Victoria councillors will consider charging for metered parking downtown on Sundays as a way to fund free bus passes for city youth 18 years and under.
Councillors have directed staff to crunch the numbers on the idea as part of 2019 budget deliberations.
“We’ll get a report back from staff at the end of January and we’ll consider it along with all of the other budget for 2019,” Mayor Lisa Helps said. “But I think it’s a proposal that has strong merits and would have a wide level of support because it tackles a wide number of issues all at once.”
Parking would remain free on Sundays in city-owned parkades.
Helps said providing free transit for youth has merit from a number of perspectives, including:
• Affordability — Families could save about $540 a year per child for bus passes.
• Freedom of mobility and youth empowerment — Older youth would be able to take the bus to activities rather than relying on parents to drive them.
• Climate change — Fewer cars on the road as youth use the bus means a reduction in greenhouse gases.
• Imprinting positive behaviour — Transit use could become a habit that is carried on later in life.
Helps said “back of envelope” estimates put the cost of the transit-pass program at about $1 million a year if the city could negotiate a rate of about $11.20 per month for a bus pass. “So we’d need to see, does [Sunday] on-street parking revenue cover that,” she said.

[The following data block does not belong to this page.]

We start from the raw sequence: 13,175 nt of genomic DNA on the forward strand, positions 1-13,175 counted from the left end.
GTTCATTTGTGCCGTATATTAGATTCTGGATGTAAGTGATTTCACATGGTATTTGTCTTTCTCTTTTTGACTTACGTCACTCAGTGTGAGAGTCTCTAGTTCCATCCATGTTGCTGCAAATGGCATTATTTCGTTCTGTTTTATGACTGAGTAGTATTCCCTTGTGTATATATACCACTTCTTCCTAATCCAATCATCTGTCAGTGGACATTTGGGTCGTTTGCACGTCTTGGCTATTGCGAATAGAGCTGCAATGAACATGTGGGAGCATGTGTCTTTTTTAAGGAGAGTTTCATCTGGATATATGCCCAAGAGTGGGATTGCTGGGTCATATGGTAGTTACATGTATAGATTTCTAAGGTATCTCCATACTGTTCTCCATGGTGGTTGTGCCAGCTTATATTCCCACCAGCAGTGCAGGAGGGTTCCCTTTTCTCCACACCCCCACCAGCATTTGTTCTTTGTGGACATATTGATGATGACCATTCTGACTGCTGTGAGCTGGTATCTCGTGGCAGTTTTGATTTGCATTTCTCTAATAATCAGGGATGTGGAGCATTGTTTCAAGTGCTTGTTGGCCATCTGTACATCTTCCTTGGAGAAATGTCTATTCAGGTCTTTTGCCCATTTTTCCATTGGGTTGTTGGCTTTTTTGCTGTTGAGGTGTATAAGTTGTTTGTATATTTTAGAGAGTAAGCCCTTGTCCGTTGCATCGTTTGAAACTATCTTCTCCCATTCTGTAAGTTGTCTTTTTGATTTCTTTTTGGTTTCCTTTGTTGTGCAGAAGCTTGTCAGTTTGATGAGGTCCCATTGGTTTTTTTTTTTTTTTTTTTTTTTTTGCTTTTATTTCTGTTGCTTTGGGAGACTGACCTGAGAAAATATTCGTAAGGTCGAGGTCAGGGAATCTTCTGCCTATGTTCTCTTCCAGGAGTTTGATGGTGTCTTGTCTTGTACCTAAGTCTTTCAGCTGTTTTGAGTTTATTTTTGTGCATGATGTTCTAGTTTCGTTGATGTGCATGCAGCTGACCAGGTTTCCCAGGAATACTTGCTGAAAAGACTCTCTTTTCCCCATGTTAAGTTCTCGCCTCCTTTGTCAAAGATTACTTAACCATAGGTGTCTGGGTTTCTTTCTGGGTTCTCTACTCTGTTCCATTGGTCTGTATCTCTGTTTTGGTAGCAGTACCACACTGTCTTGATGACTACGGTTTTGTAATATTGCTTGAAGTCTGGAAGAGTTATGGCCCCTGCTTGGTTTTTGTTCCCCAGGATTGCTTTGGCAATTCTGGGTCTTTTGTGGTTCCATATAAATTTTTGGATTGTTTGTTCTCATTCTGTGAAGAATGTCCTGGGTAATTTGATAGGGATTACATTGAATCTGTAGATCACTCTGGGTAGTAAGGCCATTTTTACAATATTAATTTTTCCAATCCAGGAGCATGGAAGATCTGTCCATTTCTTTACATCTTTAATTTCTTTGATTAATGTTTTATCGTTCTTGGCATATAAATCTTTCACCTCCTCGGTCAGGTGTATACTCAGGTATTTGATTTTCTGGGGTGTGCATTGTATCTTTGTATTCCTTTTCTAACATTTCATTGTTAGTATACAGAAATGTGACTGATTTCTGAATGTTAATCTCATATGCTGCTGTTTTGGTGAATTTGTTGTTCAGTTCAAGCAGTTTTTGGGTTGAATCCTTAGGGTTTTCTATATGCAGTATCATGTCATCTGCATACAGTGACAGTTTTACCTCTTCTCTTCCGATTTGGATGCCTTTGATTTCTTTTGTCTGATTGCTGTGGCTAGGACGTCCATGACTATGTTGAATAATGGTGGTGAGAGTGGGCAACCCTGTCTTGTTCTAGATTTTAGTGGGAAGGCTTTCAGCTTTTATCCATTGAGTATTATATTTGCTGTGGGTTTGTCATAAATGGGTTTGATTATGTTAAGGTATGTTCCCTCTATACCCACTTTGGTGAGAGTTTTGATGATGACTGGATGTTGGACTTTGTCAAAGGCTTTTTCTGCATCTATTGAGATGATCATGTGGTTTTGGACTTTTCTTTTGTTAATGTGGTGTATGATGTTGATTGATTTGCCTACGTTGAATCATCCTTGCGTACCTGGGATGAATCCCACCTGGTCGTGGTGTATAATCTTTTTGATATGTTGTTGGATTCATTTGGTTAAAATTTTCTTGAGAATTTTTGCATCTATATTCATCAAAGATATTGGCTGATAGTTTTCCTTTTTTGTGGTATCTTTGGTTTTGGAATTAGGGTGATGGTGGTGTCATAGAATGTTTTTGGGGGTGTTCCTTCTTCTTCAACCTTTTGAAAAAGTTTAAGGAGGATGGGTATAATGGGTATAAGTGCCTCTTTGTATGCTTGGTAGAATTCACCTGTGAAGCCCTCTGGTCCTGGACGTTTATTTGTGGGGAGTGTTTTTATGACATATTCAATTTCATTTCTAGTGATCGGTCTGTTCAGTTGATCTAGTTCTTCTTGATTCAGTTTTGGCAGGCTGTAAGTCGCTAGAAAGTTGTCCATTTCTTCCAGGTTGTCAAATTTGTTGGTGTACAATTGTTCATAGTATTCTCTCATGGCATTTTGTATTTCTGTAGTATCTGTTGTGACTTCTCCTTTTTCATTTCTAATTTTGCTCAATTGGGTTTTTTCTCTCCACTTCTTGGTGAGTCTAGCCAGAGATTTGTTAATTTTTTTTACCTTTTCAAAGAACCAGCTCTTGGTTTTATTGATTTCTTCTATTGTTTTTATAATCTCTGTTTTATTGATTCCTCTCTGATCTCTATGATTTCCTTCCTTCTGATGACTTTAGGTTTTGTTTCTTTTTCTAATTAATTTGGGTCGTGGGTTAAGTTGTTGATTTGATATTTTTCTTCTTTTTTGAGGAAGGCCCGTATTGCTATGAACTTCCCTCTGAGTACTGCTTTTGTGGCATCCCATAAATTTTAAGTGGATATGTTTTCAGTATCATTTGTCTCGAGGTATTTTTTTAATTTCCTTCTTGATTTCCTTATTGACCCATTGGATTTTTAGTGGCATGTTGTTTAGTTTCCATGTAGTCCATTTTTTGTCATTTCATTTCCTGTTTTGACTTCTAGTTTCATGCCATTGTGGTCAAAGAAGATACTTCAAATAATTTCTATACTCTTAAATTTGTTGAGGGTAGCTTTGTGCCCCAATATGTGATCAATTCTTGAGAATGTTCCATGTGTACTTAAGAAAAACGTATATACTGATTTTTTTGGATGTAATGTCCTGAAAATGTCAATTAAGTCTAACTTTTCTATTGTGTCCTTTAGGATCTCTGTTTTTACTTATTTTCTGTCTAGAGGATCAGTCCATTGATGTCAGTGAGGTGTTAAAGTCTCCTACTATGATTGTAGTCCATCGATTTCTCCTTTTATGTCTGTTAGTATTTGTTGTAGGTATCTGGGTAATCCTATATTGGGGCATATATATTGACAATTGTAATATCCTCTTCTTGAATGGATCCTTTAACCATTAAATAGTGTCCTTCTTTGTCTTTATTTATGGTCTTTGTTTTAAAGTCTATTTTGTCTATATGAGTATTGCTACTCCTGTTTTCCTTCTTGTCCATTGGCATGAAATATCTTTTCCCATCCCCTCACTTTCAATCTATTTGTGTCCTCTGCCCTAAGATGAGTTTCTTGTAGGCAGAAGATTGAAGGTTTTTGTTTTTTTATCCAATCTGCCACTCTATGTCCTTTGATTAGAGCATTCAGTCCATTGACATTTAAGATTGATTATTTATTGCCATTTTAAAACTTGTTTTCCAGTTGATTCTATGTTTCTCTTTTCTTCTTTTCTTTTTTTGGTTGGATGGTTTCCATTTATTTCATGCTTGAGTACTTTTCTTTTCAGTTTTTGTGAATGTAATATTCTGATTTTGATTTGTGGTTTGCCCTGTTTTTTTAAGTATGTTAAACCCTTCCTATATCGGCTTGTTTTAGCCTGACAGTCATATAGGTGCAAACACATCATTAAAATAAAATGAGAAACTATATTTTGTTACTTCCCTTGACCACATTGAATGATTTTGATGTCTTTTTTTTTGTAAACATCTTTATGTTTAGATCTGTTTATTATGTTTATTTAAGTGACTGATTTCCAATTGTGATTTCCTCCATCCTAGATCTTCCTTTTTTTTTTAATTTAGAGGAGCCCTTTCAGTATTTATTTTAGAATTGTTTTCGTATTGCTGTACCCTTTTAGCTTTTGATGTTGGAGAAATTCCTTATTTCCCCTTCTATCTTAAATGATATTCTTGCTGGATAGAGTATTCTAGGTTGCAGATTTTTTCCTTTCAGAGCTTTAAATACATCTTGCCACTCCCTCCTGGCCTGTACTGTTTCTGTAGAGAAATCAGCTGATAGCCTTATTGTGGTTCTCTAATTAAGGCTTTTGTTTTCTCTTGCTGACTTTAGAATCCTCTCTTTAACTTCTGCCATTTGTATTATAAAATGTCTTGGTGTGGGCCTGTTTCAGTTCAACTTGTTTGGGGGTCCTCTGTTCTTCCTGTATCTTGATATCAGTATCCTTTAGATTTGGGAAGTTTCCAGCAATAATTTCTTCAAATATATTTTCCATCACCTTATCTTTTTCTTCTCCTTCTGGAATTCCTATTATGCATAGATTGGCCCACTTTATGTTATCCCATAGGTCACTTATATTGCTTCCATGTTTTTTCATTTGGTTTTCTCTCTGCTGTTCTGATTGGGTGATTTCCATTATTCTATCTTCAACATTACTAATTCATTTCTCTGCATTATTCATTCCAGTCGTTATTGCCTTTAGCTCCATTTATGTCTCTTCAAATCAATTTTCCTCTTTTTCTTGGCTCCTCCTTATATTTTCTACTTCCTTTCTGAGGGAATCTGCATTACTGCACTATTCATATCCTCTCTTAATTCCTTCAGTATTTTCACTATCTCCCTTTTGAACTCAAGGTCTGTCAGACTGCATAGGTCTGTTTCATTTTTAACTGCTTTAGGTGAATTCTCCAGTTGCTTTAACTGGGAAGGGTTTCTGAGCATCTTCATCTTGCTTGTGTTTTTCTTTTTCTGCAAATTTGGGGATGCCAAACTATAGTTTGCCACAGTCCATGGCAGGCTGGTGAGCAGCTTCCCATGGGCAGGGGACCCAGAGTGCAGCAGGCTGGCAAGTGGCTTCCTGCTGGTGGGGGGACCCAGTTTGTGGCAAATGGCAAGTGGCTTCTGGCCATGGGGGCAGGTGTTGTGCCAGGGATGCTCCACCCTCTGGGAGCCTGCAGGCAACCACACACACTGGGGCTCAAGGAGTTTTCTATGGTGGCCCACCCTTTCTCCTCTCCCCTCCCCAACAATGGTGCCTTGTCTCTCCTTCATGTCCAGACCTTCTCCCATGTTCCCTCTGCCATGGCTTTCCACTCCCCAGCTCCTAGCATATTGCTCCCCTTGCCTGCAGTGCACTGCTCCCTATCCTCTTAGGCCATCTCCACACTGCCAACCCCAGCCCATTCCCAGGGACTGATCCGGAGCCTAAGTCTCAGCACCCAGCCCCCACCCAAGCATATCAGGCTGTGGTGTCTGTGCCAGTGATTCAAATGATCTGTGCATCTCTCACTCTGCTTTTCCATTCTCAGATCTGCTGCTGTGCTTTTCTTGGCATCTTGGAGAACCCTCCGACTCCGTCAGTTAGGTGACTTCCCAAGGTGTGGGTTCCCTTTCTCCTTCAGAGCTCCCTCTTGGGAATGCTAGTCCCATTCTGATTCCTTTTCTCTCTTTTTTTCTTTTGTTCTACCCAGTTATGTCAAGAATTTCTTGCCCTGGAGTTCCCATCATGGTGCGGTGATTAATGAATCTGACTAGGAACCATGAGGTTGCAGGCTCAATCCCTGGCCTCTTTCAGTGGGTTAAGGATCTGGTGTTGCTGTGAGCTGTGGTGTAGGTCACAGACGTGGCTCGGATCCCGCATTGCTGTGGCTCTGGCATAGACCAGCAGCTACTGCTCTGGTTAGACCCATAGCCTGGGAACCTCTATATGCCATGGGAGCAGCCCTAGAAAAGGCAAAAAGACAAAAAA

The city currently nets about $9 million a year in parking revenue.
Jeff Bray, executive director of the Downtown Victoria Business Association, said the organization “is open to the exploration” of paid Sunday street parking.
“But we make a real distinction between parking on the street and the parkades,” Bray said. “We would not support paid parking in the parkades on Sundays.”
He said the DVBA’s general membership has yet to be consulted on the idea, but that there is anecdotal evidence that street parking downtown can be hard to find either because of people leaving their cars out from the night before or from shop employees parking on the street.
The lack of turnover on street parking on Sundays is a challenge, Helps said.
“That’s not what you want as a business owner. You want the spot freed up in front of your store,” she said.
“So if we keep parkades free on Sunday [and] charge for on-street parking, we’re kind of tackling that turnover issue. We’re keeping parking free in parkades for people who are going to church or working or whatever, and with the added revenue, we can put it toward cutting the cost of transit for our kids 18 and under.”
Helps envisions the program being administered through the school district.
“So in September when kids go back to school, whether they go to Victoria or Oak Bay or Esquimalt, they take a parents’ utility bill or a lease agreement or whatever to prove they are a Victoria resident, then they get their pass for the whole year,” she said.
The city expects to open its budget survey for public input around Dec. 17. The survey will remain open for the rest of the month and much of January, Helps said.
A final decision will be made in early February.